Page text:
Resume Builder: Getting the Career Objective Right

Resume Builder: Getting the Career Objective right
Shashikanth Jayaraman
Remember the old proverb “First impression is the best impression”? It baffles me how we clearly miss an opportunity to hit what I call as the “first ball six”. Good english and high flowing vocabulary is misunderstood as an impressive objective. Honesty in career purpose matters a lot. Today, let me help you write a signature statement
Why is a career objective required in a resume?
The face is the index of the mind and so is a career objective to a resume. A great resume will carry a great objective. A career objective is like a bait that needs to pull the attention of an interviewer in about 3 to 5 seconds. The interviewer’s curiosity to read further depends on how much the resume is able to kindle interest in him. A career objective shows what you are interested in. In an era when one is studying mechanical engg and applying for a software development job, it is necessary to firmly establish why a job is being sought after and what are the skills one possesses to qualify for it. It is here that a career objective helps in setting the tone for the rest of the resume
Can I have a resume without a career objective?
Yes. It is perfectly possible to have a resume without a career objective if your experience and achievements outweighs your qualifications . One of the good alternatives to a career objective is a covering letter. A covering letter provides the freedom to elaborate more than the restricted space in a career objective. This is not required if the career objective is present and similarly a career objective is not required if a covering letter is attached. At a fresher level, both are not required
How to write your own career objective?
1. The resume should convey more of what you are and not what you aspire to become. Therefore, create clear and brief statements and abandon the tendency to be lengthy and rich in vocabulary.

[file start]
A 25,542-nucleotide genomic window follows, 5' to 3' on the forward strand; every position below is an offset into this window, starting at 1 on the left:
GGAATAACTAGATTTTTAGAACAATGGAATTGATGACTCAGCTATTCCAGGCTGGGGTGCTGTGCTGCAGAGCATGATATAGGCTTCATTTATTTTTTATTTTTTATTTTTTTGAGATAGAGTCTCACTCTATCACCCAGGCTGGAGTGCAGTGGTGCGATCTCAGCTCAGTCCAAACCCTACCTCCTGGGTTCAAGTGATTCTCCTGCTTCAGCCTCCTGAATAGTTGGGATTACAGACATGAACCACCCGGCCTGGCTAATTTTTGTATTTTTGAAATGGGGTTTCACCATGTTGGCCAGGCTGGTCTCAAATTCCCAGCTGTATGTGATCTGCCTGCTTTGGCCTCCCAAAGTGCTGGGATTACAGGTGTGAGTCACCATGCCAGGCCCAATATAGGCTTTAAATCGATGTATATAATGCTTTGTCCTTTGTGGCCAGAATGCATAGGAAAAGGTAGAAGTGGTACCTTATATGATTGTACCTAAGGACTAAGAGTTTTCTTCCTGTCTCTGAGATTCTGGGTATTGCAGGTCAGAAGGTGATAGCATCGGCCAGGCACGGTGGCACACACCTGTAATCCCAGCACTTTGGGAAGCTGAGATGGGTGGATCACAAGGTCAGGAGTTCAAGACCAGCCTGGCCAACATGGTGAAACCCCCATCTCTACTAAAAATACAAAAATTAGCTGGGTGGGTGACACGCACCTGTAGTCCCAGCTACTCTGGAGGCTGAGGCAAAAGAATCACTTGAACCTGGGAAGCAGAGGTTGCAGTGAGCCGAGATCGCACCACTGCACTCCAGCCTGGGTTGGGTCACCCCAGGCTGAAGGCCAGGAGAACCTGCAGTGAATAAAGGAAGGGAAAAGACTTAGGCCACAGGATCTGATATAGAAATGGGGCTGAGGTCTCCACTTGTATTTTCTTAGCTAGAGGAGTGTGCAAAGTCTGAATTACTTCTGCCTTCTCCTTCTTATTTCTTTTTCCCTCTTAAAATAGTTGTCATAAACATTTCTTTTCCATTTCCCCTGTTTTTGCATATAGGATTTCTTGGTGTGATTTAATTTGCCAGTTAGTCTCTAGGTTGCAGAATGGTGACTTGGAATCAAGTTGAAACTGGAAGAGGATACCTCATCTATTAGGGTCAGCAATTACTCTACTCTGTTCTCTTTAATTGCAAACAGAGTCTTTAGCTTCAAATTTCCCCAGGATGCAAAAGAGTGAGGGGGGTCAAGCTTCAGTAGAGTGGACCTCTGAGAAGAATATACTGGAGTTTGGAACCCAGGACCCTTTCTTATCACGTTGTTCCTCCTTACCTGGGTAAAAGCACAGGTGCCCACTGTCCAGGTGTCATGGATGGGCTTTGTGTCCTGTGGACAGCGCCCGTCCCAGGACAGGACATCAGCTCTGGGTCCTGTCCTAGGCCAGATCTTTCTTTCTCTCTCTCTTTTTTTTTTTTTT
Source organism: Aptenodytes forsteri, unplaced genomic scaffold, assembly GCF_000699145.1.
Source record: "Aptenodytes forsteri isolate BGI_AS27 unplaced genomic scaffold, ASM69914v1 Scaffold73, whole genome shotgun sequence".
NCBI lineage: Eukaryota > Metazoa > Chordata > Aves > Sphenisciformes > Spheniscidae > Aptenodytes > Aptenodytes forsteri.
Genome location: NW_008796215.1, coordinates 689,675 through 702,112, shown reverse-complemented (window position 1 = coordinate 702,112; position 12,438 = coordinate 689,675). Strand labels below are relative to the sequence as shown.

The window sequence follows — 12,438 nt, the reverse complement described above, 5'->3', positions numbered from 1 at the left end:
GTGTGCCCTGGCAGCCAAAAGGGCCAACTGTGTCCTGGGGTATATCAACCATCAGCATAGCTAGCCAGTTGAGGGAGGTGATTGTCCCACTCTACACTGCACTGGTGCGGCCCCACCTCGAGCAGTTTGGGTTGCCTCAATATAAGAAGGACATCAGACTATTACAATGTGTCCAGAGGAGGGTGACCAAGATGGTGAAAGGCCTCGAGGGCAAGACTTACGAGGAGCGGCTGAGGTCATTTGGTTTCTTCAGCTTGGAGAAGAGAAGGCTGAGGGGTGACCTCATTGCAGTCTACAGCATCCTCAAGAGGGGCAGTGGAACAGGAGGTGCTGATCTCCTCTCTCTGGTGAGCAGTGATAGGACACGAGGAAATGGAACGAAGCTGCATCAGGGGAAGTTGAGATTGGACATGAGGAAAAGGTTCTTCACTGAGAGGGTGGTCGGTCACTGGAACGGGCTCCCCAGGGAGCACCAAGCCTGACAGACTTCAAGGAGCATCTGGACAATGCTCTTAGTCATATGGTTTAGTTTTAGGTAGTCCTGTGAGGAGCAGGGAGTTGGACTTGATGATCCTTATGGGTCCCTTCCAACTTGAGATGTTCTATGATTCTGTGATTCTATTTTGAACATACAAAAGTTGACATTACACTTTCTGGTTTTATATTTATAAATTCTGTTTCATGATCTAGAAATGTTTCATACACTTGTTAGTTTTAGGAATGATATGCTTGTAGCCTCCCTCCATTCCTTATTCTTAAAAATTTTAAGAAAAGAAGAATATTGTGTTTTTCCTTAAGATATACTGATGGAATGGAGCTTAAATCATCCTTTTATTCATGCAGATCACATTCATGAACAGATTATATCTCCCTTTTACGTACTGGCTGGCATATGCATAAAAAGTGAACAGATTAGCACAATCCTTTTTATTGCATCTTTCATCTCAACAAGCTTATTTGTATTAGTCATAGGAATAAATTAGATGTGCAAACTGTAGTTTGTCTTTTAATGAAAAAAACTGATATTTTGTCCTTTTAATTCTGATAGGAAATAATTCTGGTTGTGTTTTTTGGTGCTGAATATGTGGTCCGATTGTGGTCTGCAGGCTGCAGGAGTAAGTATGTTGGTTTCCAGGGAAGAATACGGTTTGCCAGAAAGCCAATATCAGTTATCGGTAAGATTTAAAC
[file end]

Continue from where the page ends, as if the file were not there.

2. A career objective must convey what you possess and not what you are seeking from an organisation.
The resume must project what you carry as benefit to an employer. Most of us end up writing about what we want. In an interview, what matters to a recruiter is what he wants. Rather than an objective, mention what you possess.
3. Adopt a ‘Horses for courses’ approach. A candidate interested in Sales & Marketing, will need to have two versions of a resume depending on the opportunity he or she is applying to. The role demands in sales are different from that in marketing and so does the objective
An example of a good objective:  An objective like this one, that is high on superlatives and adjectives, will never help your resume to be unique. “Performance driven professional with excellent team work and leadership skills, who can bring a creative approach to problems and deliver value to an organisation”
whereas the same objective can be rejigged like this
“A sales professional achieving 103% targets over the last 5 years leading a multi-cultural team across 11 locations to reach targeted profits consistently since 2011″
Note the following differences:
1. Performance driven professional is replaced with A professional achieving 103% targets
2. Excellent team work and leadership skills is replaced with leading a multi-cultural team across 11 locations
3. Deliver value to the organisation is replaced with reach targeted profits consistently since 2011
For a fresher, it helps if they are one liners stating what specific area they want to do after their college. A good objective goes like this “Seeking research and development opportunities in Automobile Engineering in India”. A lengthy objective is not to be misconstrued to be a good one
In the next article, I shall dwell on “How long should a resume be?”
Until then, happy learning!
Shashikanth Jayaraman is a Human Resource professional, Motivational speaker, and founder of HR Sangam. He has reached out to develop over 1.9 lakh students over the past decade and is embarking on a mission to transform the capabilities of the student community through his initiative “Present Tense to Future Perfect”. He can be contacted at sk@shashikanthjayaraman.com

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